Er wordt soms over ons gezegd dat we een neus hebben voor talent, wie dat ook heeft is ontegensprekelijk Pitchfork. Wel nu tippen één-en-dezelfde band nl. GUN OUTFIT.
What Gun Outfit do sounds secret and borderline ineffable. Like many bands to come out of Olympia since the '80s, they understand their place in rock history: their four LPs bear the mark of musicologists who know their "Bad Moon Rising" from their Bad Moon Rising, their "Kool Thing" from their "2 Kool 2 B 4-Gotten", their "Some Velvet Morning" from their Some Velvet Sidewalk. Levitating hooks and an emotional heaviness co-exist in their impressionistic songs, like the light-and-dark glow of a perpetual magic hour. As a singer, Carrie Keith (who also plays guitar) has absorbed as much from Lucinda Williams' pained rasp as from Kim Gordon's spacious monotone. And it's telling that her notably crazy-legged fellow guitarist Dylan Sharp once played in a corrosive hardcore band called Spiritual Warriors, an allusion to the surrealist filmmaker Alejandro Jodorowsky. The connection underscores the subtle late-capitalist critique in his plainspoken lyrics, a soft-pedalled but deeply felt ideological edge. Gun Outfit are a seemingly modest band who sound alternately chained or freed by their devotion to thinking big-picture, by their gentle insistence on life-or-death stakes.
As ever, they sound like they just wandered off the set of a country Western being shot inside a shipping container, but Dream All Over is Gun Outfit's most consistent record by some margin. With its echoing grooves, drifting landscapes, and new textures—bits of bluegrass banjo, homemade electric sitars—Dream All Over has the blue-sky sensibility of a soul-searching road trip. There's gorgeous outlaw poetry on Keith's imagistic "Legends of My Own", a tale of a woman reborn alone in a foreign land. "When I put my blanket down/ I'm going to dream all over," Keith sings; it's an inspired metaphor for the act of becoming, and the cool composure with which she draws out the line "I wear a mask but not to hide" is its own kind of empowerment.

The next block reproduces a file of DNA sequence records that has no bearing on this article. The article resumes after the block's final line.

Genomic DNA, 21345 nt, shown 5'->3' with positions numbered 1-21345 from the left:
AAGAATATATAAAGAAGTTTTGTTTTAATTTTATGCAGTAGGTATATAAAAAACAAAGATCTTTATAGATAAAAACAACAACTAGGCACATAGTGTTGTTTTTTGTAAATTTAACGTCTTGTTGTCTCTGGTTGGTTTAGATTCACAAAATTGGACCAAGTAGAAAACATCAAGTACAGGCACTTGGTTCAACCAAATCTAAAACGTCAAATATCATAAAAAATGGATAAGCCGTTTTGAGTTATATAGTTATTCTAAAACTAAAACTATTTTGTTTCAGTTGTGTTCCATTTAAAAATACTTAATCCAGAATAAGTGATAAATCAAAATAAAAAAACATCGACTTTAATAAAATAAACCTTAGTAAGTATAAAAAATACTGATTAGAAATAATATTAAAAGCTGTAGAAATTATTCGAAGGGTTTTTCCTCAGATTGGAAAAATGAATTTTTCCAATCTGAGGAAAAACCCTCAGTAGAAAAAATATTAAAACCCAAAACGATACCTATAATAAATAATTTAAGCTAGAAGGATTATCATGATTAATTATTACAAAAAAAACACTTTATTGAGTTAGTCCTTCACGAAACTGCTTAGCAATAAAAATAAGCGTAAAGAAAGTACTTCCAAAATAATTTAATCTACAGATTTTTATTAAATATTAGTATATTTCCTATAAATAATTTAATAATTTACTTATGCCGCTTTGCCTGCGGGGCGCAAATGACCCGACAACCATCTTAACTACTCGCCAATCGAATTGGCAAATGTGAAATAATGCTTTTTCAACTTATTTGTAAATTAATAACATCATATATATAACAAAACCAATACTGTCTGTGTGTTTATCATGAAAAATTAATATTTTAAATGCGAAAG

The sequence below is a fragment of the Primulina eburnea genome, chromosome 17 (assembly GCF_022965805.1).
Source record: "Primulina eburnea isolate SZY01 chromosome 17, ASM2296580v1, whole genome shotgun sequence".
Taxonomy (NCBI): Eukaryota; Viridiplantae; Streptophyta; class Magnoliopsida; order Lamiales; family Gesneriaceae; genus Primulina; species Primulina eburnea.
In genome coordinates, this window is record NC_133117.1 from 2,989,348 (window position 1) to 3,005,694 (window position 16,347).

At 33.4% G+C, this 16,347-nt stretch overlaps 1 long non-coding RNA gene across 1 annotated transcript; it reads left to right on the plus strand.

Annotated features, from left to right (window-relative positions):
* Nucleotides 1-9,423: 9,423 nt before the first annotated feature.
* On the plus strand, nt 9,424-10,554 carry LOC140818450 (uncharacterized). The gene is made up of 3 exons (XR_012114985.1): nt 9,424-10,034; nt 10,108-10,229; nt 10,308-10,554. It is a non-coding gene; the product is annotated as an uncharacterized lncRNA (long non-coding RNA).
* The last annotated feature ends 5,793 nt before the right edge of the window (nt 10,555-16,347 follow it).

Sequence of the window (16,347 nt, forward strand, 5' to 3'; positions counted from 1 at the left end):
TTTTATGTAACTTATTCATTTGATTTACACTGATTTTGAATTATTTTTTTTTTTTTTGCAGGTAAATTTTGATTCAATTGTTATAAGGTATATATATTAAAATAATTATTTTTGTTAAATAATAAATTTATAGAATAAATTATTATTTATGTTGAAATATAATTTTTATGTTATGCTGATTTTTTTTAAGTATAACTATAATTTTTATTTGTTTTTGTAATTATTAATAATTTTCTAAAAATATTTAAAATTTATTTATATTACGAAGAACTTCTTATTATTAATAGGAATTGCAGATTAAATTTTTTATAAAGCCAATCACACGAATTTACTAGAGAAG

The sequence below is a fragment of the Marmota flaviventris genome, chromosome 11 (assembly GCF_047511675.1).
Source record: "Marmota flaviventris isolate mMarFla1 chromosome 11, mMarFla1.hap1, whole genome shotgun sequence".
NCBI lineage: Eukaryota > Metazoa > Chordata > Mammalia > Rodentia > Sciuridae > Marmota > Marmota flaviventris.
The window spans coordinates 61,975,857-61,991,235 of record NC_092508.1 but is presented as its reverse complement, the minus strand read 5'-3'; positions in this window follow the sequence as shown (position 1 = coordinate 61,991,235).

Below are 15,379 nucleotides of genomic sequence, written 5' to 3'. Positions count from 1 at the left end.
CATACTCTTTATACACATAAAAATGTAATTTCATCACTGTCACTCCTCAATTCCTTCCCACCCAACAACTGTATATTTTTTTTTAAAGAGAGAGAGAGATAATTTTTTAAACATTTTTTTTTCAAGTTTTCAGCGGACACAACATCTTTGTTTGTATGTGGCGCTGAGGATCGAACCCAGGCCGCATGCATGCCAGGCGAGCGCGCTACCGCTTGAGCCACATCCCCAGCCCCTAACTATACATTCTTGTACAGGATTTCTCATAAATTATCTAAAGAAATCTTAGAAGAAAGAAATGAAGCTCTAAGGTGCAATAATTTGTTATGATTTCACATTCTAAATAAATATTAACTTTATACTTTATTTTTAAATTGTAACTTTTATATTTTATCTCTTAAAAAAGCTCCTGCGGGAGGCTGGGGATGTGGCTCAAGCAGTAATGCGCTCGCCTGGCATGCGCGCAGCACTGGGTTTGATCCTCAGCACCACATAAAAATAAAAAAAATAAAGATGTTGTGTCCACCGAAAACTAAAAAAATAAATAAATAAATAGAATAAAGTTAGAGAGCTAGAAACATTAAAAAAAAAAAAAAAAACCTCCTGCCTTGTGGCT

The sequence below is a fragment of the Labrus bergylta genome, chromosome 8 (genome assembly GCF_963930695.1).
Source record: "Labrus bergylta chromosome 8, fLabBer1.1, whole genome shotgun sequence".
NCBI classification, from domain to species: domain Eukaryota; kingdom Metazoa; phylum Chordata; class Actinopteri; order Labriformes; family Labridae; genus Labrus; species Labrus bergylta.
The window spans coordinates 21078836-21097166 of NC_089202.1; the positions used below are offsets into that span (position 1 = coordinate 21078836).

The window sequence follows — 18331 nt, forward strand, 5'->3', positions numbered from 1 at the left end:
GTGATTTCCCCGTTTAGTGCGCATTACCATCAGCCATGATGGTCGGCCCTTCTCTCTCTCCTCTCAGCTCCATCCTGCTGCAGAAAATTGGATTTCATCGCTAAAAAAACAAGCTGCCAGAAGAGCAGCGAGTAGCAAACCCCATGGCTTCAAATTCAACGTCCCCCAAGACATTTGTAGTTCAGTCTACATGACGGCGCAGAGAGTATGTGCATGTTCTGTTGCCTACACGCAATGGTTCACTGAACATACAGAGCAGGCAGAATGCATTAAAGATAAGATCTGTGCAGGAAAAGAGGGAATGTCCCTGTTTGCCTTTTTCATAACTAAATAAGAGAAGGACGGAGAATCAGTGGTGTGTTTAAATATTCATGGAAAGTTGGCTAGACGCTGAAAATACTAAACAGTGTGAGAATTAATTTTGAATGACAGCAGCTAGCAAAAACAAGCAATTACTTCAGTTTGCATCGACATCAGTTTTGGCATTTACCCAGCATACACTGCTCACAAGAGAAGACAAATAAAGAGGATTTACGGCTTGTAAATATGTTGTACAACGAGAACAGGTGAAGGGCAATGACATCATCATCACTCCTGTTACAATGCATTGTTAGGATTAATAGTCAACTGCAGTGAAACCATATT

That abstract feminism also comes through on the LP's bare, sun-staring centerpiece "Angelino". Keith's symbols of "a kingdom in ruins" and "all of the cowgirls on the losing end" are more graceful ways of saying "fuck the patriarchy," but if you listen close to them they bite. Dream All Over's incantatory folk-rock cushions pleas for the systematically oppressed, meditations on apathy, poverty, greed, slavery, death. In the survivalist's love song "In Orbit", Sharp sings "You and I/ Are not the only satellites/ Circling an uninhabitable void/ For our whole lives." At least they are together.
Gun Outfit's music has gotten slower with each release, an inversion of (or response to) how human life has evolved since their band formed nine years ago. They reject the pace of our times, where everything happens so much. When they do evoke the modern world—like the 3D-printed gun that appears in the lyrics to closer "Only Ever Over"—there is an ominous, no-future edge to it. They seem to acknowledge the planet is doomed, while drawing a strange relief from facing facts. "Oh world, what lesson do you teach?" Sharp sings on the poignant ripper "Worldly Way". "Console yourself with sadness/ Befriend your misery." It made me think of an essay by the poet Melissa Broder, in which she explores the idea that depression is the over-evolution of the mind.
Perhaps this is why Gun Outfit—a band that will validate your pain as much as it will comfort you—still has such a fervent cult following underground. Punks love Gun Outfit because punks are inherently a little shattered. It's easy to carry a heavy heart when you live in a state of constant confrontation, when "anxiety's your default," as Sharp tosses off on the relatively upbeat "Gotta Wanna". Gun Outfit understands what it is to feel unsettled, to need some calming. On "Only Ever Over", after making the grand, dour, and quietly hilarious assertion that rock'n'roll and literature are dead, Sharp sings: "Cup a little coal/ Try to make it glow/ We're going to have a fire before we go."
In a recent interview, Sharp gave one of the best definitions of punk that you're likely to hear this year—that it's broadly "about being humble and resisting the illusion that everything's fine." In this framework, Gun Outfit fit as logically alongside folk tradition as Sonic Youth, to whom they have often been compared. The latter connection seemed truer of 2010's clattering, astounding Possession Sound, which should have made Gun Outfit as popular as contemporaries like Kurt Vile or Angel Olsen. The comparison now feels more spiritual, insomuch as Gun Outfit can offer a countercultural compass of restless subterranean artists, filmmakers, bands, labels, philosophies. Dream All Over recalls the most crucial lesson of all underground rock music: become your own sound, and create a universe for it to exist in.